Issues in Multicultural Education
Issues in Multicultural Education
Research has shown that teachers of diverse backgrounds can have a positive effect on the success of students of color. In Washington, the number of teachers of color is just seven percent compared to the twenty-four percent of students. In Seattle, over fifty percent of students are of color and only ten percent of Seattle teachers represent the diversity in their classroom. (Martinez-Foundation, 2011). Our children deserve to feel comfortable, motivated, respected, and understood in their schools and especially in their classrooms. If a teacher does not have the tools, resources, or education on how to use differentiated instruction in her class, and how to best understand the different cultures, some kids may fall behind in their ability to achieve academically. Our future depends on the children of today and the educations that they receive. Cultural competence is:
• Knowing the community where the school is located. • Understanding all people have a unique world view. • Using curriculum that is respectful of and relevant to the cultures represented in its student body. • Being alert to the ways that culture affects who we are. • Placing the locus of responsibility on the professional and the institution. • Examining systems, structures, policies and practices for their impact on all students and families. ”Cultural competence will allow teachers to successfully teach students who come from different cultural backgrounds.” (OSPI, 2011) There is now a way to enable the success of cultural competence among teachers in our city.
Over 100 different languages are spoken in Seattle Public Schools, and 24 percent of the district’s 46,000 students are bilingual speakers. To meet the increasing need for bilingual teachers in both general and special education classes, Seattle Public Schools has partnered with the state’s Professional Educator Standards Board, the Seattle Education Association and City University to provide a dual certification program for the district’s paraprofessionals. Cultural competence provides a set of skills that professionals need in order to improve practice to serve all students and communicate effectively with their families. (OSPI, 2011).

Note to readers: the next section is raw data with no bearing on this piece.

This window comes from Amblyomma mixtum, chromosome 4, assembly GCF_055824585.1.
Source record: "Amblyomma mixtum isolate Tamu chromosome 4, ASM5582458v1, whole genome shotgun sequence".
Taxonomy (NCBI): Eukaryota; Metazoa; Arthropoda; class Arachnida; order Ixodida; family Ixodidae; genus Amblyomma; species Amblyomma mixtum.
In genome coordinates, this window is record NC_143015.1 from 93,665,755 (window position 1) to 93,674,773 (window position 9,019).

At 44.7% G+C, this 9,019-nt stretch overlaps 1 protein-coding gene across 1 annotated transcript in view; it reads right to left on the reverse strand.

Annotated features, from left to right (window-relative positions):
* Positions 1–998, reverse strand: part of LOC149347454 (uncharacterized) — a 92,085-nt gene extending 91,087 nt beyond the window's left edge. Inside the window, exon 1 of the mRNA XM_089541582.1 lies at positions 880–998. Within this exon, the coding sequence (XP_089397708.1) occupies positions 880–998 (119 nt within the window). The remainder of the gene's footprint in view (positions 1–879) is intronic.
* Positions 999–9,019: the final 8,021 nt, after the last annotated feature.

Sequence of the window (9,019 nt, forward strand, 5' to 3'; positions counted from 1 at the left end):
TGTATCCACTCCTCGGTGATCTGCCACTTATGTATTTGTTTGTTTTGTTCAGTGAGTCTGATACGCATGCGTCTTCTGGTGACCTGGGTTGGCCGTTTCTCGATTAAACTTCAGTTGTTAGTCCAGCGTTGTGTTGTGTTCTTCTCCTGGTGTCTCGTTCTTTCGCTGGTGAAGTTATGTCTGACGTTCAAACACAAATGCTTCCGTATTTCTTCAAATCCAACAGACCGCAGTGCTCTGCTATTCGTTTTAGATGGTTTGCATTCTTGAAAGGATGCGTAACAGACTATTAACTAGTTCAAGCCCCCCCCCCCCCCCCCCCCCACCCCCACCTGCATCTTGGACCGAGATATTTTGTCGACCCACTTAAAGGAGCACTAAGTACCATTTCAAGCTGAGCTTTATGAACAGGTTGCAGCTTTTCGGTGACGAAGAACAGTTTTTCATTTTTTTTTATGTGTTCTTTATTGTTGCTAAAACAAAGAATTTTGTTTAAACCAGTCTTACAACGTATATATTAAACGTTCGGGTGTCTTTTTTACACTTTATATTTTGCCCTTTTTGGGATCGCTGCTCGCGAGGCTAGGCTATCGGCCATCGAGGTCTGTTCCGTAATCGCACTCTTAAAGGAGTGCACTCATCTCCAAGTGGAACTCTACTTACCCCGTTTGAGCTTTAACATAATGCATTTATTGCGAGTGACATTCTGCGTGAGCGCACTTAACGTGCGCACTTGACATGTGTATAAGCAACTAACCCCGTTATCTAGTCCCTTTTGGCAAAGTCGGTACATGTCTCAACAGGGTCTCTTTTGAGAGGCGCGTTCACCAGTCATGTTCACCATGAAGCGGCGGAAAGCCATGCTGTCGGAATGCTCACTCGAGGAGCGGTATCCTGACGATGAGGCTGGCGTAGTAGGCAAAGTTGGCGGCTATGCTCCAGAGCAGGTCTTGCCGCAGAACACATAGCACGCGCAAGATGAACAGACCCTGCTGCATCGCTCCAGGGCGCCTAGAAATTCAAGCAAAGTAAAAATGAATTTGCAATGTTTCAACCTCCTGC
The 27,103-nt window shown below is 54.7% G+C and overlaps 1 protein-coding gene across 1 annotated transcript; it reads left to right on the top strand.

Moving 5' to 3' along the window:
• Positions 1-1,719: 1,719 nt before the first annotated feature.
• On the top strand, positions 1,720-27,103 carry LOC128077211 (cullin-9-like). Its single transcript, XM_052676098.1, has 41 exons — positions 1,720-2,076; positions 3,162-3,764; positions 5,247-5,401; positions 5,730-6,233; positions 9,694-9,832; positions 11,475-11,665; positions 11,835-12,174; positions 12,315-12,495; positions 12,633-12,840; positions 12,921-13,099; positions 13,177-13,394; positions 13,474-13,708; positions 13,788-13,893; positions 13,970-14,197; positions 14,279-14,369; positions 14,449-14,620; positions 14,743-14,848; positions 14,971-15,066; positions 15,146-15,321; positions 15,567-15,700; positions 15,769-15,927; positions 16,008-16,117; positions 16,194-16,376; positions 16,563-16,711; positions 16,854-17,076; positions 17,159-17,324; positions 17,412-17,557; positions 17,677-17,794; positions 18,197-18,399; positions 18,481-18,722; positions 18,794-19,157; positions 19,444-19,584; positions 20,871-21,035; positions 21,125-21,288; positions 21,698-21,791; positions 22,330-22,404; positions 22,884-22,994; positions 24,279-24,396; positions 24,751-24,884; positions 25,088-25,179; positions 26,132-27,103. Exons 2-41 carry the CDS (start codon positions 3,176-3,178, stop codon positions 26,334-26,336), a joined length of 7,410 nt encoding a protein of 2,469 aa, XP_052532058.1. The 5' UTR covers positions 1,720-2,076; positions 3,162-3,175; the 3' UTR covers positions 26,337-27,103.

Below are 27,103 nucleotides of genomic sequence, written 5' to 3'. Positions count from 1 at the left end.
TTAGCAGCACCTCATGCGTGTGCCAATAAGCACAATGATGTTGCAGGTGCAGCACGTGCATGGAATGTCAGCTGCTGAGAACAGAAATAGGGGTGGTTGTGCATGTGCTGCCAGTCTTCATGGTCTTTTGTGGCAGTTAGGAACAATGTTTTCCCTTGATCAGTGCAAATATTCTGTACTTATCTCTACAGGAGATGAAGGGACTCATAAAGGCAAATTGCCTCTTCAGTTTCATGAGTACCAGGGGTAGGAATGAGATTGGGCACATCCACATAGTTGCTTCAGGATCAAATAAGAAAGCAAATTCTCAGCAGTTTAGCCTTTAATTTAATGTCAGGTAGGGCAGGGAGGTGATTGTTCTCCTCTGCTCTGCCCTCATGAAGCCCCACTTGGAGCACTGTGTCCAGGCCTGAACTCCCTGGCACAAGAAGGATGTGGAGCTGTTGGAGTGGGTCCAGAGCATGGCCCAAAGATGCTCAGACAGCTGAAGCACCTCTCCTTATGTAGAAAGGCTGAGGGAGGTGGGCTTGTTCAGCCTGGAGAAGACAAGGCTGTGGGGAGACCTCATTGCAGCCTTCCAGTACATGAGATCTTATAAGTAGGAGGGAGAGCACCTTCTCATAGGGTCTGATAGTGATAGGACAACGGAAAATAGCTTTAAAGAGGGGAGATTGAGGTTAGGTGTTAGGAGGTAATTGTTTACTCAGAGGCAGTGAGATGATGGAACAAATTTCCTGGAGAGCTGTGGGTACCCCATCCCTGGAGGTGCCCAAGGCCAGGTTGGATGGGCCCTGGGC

Cultural competence training would give teachers the opportunity to confront their stereotypes and biases that they hold that directly affect the way teachers see, and teach their students. Biases and stereotypes within a teacher’s classroom can negatively affect the achievements of his/her students. One of the ways this program will be funded is through the SEA membership. The SEA membership believes in closing the academic achievement gap and that having classroom teachers that reflect our student population will help in accomplishing that goal,” comments Wendy Kimball, President of SEA.
“Support for paraprofessionals and secretaries/office personnel is critical given the difficulty of going back to school to earn a teaching certificate and working full time.” Kimball continues, “SEA is committed to supporting staff with the resources of time and money so they can earn a certificate. The funding for this program came from reallocating money during the 2004-2009 contract bargaining from the sabbatical funds and a settlement agreement.” ( Kimball, 2011).
University/College: University of Chicago
Type of paper: Thesis/Dissertation Chapter
Date: 10 November 2016
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